By Tridivesh Singh Maini*
One of the encouraging aspects of India-Sri Lanka relations is the fact that both sides are working to strengthen the economic and strategic relationship and address some of the major irritants in the relationship.
Only recently for instance during talks between External Affairs Minister Sushma Swaraj and Sri Lankan Foreign Minister Mangala Samaraweera in New Delhi it was agreed to set up a Joint Working Group (JWG) on Fisheries. Both sides also agreed to set up a hotline between Coast Guards of both countries to deal with the long-standing issue of fishermen from the state of Tamil Nadu being arrested by Sri Lankan authorities.
In recent years, two issues which cast a negative shadow over the bilateral relationship were the Tamil issue and the increasing presence of China in Sri Lanka. There has been a significant shift, however, with the change of guard in Sri Lanka as the current government is keen to reduce its dependence upon China. India, on its part, realises the economic potential of the island nation as well as its strategic location.
If one were to look at the current level of bilateral trade between both countries, it is estimated at $4.6 billion as of 2014. The FTA in 2000 gave a strong fillip to economic relations between both countries. Indian investments in Sri Lanka are estimated at $844 million and are in a number of sectors such as petroleum, IT, financial services, glass manufacturing and infrastructure. Some of the key investors include Lanka IOC (Indian Oil Corportation), Tata Communications, Axis Bank, ICICI Bank and Piramal Glass.
Sri Lanka, however, has not been able to access the Indian market.
During a visit to Colombo, Indian Commerce Minister Nirmala Sitharaman stated that Indian investments over the next 4 years are likely to rise to $2 billion.
The Economic and Technology Cooperation Agreement (ETCA), which both sides are expected to sign by the end of the year, is likely to further bolster the economic relationship between both sides.The ETCA will enable Sri Lankan businesses to get greater access to the Indian market. While speaking at the Indian Economic Summit in October 2016, Prime Minister Ranil Wickremesinghe referred to the immense possibilities if South Indian states with a GDP of $450 billion and Sri Lanka with a GDP of $50 billion could create a sub-regional economy of $500 billion.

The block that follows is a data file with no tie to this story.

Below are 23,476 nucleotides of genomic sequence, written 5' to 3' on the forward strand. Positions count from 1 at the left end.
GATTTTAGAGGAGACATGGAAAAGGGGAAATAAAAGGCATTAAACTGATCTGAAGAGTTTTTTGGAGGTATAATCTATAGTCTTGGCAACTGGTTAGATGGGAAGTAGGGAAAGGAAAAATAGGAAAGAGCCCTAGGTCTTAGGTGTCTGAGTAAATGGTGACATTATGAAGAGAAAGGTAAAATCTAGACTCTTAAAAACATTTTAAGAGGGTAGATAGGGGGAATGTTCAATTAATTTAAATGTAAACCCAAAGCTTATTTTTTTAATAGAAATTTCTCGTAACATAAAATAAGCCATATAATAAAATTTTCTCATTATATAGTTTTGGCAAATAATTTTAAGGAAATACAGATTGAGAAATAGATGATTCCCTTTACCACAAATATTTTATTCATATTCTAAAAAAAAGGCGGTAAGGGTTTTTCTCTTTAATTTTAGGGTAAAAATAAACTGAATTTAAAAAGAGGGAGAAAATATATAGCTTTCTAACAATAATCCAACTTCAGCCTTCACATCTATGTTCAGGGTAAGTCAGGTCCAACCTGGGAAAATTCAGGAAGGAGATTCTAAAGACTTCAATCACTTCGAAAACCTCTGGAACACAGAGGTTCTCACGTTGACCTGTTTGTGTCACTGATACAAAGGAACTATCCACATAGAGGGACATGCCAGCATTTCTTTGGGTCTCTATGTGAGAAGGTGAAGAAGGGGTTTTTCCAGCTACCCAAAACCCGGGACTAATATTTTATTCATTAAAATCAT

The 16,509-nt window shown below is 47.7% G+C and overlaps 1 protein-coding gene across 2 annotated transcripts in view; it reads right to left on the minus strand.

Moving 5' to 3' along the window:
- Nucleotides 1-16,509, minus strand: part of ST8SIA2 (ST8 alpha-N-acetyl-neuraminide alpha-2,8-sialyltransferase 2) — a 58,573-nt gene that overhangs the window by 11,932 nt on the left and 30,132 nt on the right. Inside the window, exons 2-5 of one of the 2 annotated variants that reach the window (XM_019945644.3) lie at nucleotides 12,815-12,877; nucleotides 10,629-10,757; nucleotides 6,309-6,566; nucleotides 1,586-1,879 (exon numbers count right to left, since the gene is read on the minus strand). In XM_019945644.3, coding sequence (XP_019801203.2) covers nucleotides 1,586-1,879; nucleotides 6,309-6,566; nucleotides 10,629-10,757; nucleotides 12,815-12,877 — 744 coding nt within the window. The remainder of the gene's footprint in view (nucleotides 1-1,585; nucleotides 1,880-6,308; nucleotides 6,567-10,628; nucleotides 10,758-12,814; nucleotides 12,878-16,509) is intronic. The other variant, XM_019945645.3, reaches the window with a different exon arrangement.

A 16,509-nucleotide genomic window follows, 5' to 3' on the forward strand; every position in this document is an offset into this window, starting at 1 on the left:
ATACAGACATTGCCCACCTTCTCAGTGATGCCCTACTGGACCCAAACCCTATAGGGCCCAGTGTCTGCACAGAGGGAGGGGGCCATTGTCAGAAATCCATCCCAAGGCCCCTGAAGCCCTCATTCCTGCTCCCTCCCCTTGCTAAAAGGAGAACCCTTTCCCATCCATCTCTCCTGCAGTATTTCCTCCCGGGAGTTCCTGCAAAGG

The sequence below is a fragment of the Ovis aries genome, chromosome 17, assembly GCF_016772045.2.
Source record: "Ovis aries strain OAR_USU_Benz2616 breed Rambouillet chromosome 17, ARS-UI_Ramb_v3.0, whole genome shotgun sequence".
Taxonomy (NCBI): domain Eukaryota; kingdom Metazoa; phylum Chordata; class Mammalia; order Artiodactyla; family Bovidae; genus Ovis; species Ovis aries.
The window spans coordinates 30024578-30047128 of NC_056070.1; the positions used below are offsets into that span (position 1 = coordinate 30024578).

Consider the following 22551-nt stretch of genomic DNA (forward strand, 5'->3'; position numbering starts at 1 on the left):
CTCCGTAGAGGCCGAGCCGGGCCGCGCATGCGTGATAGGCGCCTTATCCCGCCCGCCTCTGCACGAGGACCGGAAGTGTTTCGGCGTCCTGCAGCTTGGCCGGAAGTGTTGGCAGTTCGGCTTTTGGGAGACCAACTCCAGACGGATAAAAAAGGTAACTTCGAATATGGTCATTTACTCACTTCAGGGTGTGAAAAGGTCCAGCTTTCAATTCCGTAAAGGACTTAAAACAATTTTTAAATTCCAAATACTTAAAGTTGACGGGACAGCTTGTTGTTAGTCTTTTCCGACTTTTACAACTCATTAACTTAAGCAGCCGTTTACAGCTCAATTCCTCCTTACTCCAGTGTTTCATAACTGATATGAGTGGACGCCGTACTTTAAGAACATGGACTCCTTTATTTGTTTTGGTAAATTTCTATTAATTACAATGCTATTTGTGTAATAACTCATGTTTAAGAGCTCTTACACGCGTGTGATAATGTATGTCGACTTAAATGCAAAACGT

It is not just the economic sphere but even in the area of tourism where cooperation between both countries has witnessed an increase. In July 2016, both countries signed an MOU to help each other in promotion of mutual tourism. While Sri Lanka will encourage Indian tourists keen to visit sites which are part of the Ramayana trail, the Indian government will encourage tourists from Sri Lanka interested in visiting Buddhist sites.
In the context of enhancing economic ties and tourism, India’s state governments are an important stakeholder. Indian state governments should reach out to Sri Lankan investors and encourage them to invest in India.
Even in the context of tourism, it is important for more and more state governments to reach out to Sri Lanka. A number of Sri Lankans visit Buddhist sites such as Sarnath (13 kms from Varanasi in Uttar Pradesh) , Sanchi and Bodh Gaya (Bihar) .
Last year, Sri Lankan President Maithripala Sirisena visited Ujjain for the Vichar Mahakumbh and also unveiled the statue of Dhammapathik Anagarika Dharmapala, a Sri Lankan Buddhist revivalist and writer who was one of the pioneers of non-violent Sinhalese Buddhist nationalism, at Sanchi.
Madhya Pradesh Chief Minister Shivraj Singh Chouhan announced the setting up of a friendship park at Sanchi which will strengthen friendship and cultural bonds between both countries. Delegates from Sri Lanka also attended the Buddhist conferences organised by the government of Orissa in 2013 and 2015.
To give a fillip to economic ties as well as tourism, a number of steps are required. First, connectivity needs to be enhanced. Currently, Sri Lanka is looking more at Southern India due to better connectivity. A number of other states in Western and Northern India too can emerge as important markets. An important step in this direction could be to further increase the number of direct flights between both countries.
Second, state governments which have been reaching out to countries in East Asia and South East Asia should seek to capitalise on the location of Sri Lanka, which has the possibility of emerging as a gateway between South Asia and South East Asia.
Third, the fears of Sri Lankans need to be dispelled that closer economic ties will only benefit India. India needs to send a clear message, that a robust bilateral relationship between both sides will be a win-win for both sides.
In conclusion, while irritants do remain in the bilateral relationship, there is a clear understanding of the need to overcome these and involve more stakeholders.
*Tridivesh Singh Maini is a New Delhi-based Policy Analyst associated with The Jindal School of International Affairs, Sonipat.